Tuesday, April 23, 2013

A Quick Note on Sunrooms & Greenhouses

Today we do a short and quick chat on Sunrooms and Greenhouses.  We took a little from our own experiences and some from our staff research.

(Photo from HGTV)

The definition of a sunroom is a normal insulated room with many windows and skylights held together in a structure that can be made of aluminum, metal, vinyl, or wood.  The professionally installed sunroom has the biggest return on investment in the West and in the South.  These rooms are also known as Florida rooms, they are year-round rooms usually with skylights, energy-efficient windows, tile flooring and heating/air-conditioning.   True sunrooms have at least four hours of sun per day. Sunrooms that are constructed well and decorated nicely usually become gathering places for the family and are usually found off the kitchen or living or great rooms. Not many people realize, but the structure option and window option drastically changes how the sunroom will end up.  With the structure, as stated earlier, people have a choice of vinyl, aluminum, clad, or wood with a window choice consisting of single pane, double pane, triple pane, Low E,  Argon gas filled panes and tempered glass.  The structure and window choices made will serve as to what type of sunroom it will be.  Information and Designs can be found at Better Homes and Gardens, HGTV, and Wikipedia (for quick info).

(Photo from HGTV)

Greenhouse.  The word makes the mind burst with images of the top gardener, wonderful plants, and yearlong vegetables.  The truth is it comes with a commitment to time, money, space, and a large dose of responsibility.  Now the people that have greenhouses have a large number of abilities and choices to make. They have the ability to have seedlings grow, winterize their plants until the last freeze is over, and constant growth for the year-long haul of vegetables and flowers.  However, the choices are just as many as the sunrooms above.  Where some come in large greenhouses, others small, then either freestanding or connected to the side of a house.  Then comes material questions, if they want glass plating or plastic but there is also flexible plastic which can be relocated and put up and down depending on the season of the owner's wishes.   The accessories that the owner must consider purchasing include ventilation, heating & cooling, mist and fog systems, shade covers, and possible lighting systems which may affect certain plants.  On the subject of ventilation, there multiple ways of getting air in and out of the greenhouse.  You can have an exhaust fan, intake shutters, and exhaust shutters, and roofing vents (manual or electrical), electronically controlled ventilation as well as ventilation in general will provide fresh air, prevent pest infestation, and encourage pollination.  However, unventilated greenhouses have the capability of harboring viruses within.  Air that is stagnated is makes for a strong breeding environment for viruses.  Greenhouses usually have a high depreciation.  Usually for home resale it goes along with property at no value. Tyler Matteson of Grower Talks magazine said "A greenhouse is strange hybrid, it looks like a building,  for tax purposes it is a fixture, and for evaluation purposes it is like a tool. And according to Tyler, the IRS takes off 100% of the book value of the asset.  The best thing to know about Greenhouses is that it can be expensive, you need time, a sense of responsibility, and be able to do upkeep.  HGTV has a good write up on Greenhouses.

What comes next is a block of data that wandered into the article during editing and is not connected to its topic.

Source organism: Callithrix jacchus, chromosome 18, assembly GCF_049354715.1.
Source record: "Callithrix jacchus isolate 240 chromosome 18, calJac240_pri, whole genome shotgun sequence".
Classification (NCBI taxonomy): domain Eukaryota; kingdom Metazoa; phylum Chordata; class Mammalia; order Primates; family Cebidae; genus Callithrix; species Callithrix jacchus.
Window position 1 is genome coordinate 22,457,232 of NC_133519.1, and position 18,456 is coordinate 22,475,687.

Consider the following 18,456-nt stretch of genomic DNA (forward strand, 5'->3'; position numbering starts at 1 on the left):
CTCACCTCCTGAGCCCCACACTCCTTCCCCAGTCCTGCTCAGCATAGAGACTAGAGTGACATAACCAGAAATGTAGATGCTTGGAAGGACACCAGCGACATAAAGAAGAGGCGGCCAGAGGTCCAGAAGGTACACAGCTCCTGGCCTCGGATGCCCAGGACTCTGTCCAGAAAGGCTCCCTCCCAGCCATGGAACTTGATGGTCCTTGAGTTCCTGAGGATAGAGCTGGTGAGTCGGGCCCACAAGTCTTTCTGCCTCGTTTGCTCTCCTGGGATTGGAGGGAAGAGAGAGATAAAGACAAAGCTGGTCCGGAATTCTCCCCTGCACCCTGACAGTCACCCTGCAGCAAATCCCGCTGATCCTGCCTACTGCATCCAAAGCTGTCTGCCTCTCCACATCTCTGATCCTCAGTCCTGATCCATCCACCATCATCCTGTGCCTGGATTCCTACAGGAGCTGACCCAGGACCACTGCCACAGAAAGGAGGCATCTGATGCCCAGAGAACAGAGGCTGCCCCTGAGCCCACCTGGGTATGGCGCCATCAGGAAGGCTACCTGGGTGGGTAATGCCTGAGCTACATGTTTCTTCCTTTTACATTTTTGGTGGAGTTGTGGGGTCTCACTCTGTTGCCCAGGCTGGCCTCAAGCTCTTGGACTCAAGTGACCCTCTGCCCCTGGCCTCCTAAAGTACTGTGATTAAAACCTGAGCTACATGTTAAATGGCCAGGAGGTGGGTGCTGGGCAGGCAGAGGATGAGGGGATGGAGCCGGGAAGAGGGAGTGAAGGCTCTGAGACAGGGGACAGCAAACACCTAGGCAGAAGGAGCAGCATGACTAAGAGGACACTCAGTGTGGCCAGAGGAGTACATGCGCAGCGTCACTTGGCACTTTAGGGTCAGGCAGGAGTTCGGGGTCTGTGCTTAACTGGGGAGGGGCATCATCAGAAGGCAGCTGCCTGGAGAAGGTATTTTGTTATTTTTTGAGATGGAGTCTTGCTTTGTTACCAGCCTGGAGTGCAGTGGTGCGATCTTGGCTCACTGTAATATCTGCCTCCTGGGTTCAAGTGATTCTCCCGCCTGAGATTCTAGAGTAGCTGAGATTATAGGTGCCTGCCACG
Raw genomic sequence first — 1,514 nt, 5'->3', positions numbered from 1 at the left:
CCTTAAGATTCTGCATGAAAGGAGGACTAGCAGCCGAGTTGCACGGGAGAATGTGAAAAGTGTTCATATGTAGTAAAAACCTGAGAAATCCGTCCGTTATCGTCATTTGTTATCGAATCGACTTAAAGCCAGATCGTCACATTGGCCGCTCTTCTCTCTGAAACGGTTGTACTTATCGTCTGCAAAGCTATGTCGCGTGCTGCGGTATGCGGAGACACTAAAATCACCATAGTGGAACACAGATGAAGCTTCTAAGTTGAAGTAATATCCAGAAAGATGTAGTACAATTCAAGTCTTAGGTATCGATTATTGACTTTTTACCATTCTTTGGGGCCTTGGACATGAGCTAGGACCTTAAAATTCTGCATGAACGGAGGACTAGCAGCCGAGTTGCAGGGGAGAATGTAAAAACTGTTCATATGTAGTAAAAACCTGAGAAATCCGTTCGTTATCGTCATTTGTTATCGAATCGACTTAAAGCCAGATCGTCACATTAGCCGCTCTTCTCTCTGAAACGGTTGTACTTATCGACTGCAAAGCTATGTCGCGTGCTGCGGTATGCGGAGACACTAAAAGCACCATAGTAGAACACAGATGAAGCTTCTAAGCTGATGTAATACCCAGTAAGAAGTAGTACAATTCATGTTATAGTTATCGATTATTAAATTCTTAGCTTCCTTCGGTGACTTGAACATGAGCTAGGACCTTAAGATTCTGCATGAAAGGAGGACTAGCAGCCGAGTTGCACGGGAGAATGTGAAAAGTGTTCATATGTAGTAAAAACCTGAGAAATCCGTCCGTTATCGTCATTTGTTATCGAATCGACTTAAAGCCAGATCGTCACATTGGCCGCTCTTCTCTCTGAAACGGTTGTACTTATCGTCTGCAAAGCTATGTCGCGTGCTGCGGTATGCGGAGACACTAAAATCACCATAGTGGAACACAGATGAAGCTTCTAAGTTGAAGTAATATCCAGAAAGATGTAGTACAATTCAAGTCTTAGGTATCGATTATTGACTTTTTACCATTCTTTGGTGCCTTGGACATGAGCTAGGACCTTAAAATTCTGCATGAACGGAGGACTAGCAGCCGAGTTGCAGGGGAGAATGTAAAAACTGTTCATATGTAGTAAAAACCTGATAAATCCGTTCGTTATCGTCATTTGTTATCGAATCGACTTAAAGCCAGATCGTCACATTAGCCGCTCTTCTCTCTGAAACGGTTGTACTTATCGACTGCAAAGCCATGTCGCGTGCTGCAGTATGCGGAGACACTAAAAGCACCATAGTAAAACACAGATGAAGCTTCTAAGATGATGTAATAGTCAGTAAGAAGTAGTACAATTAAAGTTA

Sunrooms and Greenhouses provide a bit of glamour into the homes.  Both come with their own style and uniqueness, but both also come with the thought that like everything else in the house, it will need upkeep.

Huntsville Metro Area Homes

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